Does Higher Level Of Total Cholesterol Increase Blood Pressure?
Having one risk factor for heart disease means you need to be careful; having two risk factors means you need to make major changes in your life. Scientists have found that when people have two or more risk factors, such as high cholesterol or high blood pressure, the combination of these factors can increase the risk of heart disease. Even though cholesterol and blood pressure levels are only slightly elevated, when both are present in the body, they interact to damage blood vessels and the heart more quickly. If left untreated, this can eventually lead to heart attacks and strokes, as well as other problems such as kidney failure and vision loss. If you’ve ever been diagnosed with high cholesterol, you should monitor your blood pressure like a hawk. These two risk factors like to go together. But if you’re aware of what’s going on, you can win the battle for your health.
Understanding High Cholesterol
When you are diagnosed with high cholesterol, it means that you have higher than healthy levels of cholesterol in your blood. Cholesterol is a fat that is used by the body to make certain hormones, produce vitamin D and build healthy cells. We produce it in our bodies and get it from the foods we eat. However, high levels of cholesterol in the blood can increase the risk of heart disease, heart attacks and strokes. The problem is that when your cholesterol is high, the excess oily substance sticks to the walls of your arteries. Over time, this excess fat buildup can create a buildup of just dirt and grime in your garden hose. The oily material eventually hardens and forms inflexible plaques that damage the arteries. The arteries become harder and narrower, making it difficult for blood to flow through them as it once did. The ultimate danger is that the arteries become so narrow that a blood clot blocks blood flow, causing a serious cardiovascular event.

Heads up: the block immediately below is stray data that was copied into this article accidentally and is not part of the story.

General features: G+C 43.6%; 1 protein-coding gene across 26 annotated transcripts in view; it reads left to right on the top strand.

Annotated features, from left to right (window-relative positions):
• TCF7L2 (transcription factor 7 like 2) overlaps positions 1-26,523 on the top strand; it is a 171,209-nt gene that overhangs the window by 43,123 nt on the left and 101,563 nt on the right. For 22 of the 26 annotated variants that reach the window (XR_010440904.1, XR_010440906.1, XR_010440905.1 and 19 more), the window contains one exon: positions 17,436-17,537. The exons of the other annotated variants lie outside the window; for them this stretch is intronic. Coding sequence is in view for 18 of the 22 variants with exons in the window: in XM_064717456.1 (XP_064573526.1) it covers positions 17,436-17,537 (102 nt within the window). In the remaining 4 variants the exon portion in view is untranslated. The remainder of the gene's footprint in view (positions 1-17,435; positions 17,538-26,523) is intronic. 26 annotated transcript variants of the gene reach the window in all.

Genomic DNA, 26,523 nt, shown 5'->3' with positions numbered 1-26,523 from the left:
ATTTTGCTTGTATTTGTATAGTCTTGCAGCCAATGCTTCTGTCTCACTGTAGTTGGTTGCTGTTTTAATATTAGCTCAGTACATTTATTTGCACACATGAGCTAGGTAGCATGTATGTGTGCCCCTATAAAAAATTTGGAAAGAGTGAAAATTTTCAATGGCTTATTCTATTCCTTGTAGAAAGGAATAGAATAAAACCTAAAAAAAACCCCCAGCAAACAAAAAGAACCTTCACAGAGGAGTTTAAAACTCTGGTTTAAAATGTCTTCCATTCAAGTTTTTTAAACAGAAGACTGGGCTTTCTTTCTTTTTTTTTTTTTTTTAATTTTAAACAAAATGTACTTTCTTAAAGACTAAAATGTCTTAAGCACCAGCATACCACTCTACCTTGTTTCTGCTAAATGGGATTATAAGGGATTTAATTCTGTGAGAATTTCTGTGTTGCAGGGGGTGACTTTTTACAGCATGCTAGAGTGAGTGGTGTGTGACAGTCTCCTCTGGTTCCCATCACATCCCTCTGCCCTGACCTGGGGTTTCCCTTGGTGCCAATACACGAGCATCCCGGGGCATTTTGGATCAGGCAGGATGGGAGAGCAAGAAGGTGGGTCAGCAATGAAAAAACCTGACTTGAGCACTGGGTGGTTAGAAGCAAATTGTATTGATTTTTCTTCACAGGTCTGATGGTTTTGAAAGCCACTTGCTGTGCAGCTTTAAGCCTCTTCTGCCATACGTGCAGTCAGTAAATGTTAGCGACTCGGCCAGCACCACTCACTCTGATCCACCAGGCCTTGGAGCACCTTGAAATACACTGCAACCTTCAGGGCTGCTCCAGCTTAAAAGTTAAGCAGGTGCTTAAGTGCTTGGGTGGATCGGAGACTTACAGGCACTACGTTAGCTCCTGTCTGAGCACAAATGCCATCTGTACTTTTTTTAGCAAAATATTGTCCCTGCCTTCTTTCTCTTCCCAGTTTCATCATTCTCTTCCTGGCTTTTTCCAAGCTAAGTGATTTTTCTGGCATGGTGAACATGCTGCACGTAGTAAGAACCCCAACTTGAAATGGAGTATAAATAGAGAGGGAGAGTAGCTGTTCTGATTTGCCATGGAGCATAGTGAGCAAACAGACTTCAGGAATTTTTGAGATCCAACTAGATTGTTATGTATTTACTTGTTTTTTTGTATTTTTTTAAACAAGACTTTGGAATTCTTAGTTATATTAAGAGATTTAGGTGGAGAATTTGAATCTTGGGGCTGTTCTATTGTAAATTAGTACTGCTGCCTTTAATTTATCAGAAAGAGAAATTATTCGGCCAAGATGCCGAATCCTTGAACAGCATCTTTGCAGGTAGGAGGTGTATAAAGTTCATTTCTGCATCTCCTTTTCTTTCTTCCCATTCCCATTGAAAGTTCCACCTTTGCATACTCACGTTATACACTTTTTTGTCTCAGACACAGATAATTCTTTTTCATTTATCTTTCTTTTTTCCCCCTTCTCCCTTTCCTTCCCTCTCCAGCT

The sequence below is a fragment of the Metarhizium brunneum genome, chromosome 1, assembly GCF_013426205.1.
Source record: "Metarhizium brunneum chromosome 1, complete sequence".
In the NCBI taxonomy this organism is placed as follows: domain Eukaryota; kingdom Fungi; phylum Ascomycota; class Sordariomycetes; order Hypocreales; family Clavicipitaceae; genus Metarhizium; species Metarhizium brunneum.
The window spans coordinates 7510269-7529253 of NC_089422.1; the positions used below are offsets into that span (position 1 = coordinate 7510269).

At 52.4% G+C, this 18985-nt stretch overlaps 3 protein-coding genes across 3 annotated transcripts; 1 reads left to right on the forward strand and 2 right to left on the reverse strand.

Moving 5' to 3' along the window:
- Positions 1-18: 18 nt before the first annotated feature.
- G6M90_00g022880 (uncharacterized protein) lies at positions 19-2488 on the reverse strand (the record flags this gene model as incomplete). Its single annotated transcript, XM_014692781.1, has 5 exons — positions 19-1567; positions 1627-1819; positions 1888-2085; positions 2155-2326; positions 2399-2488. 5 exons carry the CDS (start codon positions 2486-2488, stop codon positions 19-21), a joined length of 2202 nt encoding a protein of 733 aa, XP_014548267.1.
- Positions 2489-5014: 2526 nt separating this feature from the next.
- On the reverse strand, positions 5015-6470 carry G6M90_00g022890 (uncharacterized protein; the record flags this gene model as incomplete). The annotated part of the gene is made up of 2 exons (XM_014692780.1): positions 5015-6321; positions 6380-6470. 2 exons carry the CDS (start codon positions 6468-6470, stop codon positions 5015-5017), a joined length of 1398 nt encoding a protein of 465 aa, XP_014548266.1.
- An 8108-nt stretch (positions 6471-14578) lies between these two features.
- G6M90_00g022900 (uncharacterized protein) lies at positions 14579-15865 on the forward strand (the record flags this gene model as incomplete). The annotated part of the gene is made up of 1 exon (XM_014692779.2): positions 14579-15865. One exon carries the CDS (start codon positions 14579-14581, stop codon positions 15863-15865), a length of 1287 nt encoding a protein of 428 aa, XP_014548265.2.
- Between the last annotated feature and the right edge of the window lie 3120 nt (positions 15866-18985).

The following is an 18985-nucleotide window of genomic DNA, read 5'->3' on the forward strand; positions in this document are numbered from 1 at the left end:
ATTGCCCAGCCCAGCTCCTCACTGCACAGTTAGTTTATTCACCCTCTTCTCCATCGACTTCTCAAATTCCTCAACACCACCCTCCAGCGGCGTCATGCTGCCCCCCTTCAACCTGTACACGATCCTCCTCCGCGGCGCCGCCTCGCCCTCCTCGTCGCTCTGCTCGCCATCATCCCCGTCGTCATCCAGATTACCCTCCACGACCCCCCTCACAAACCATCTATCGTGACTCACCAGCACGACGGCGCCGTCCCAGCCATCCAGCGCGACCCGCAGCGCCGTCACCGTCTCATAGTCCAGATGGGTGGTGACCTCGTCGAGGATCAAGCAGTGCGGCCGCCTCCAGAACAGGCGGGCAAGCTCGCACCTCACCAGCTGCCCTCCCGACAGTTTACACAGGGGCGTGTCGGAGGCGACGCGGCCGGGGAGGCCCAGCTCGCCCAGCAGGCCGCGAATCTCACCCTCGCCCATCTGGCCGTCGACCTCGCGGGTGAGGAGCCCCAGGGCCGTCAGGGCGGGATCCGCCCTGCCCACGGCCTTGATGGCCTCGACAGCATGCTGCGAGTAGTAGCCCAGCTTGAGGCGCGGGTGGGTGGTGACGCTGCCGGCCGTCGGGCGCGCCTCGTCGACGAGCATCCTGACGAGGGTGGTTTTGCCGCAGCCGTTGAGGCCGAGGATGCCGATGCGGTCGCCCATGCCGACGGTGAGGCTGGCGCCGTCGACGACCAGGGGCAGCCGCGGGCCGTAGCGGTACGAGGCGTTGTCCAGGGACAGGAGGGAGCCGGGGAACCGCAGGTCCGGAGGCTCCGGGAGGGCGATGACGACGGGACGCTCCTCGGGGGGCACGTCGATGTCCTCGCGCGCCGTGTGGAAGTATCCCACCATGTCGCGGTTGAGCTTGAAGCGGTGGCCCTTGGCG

How does high cholesterol lead to high blood pressure?
If you have been diagnosed with high cholesterol, chances are you are already taking medications to control it and making lifestyle changes to lower your cholesterol naturally. In the meantime, it’s important to monitor your blood pressure. People who live with high cholesterol levels often end up with high blood pressure. Why is this? First, let’s look at hypertension. According to the American Heart Association, hypertension (or high blood pressure) occurs when “the force of blood being pushed against the walls of blood vessels is always too high. Think of your garden hose. If you’re watering small plants outdoors, you can use a low-pressure application to avoid damaging tender flowers. On the other hand, if you’re watering a row of shrubs, you can increase the water pressure to get the job done faster. Now imagine that your garden hose is a few years old and full of sand and dirt. It’s also a little stiff due to its age. In order to get the water to the desired pressure, you need to turn the faucet up to high pressure. The high pressure will remove all the dirt from the hose so you can use it to water your plants. If you have high blood pressure, your heart and arteries will experience a similar situation. Your heart has trouble pumping blood because your arteries are hardened or narrowed, perhaps due to a buildup of cholesterol. It’s like your heart has to turn on the tap to get the blood flowing and deliver enough oxygen and nutrients to all the organs in your body that need them.
High blood pressure and cholesterol can damage your arteries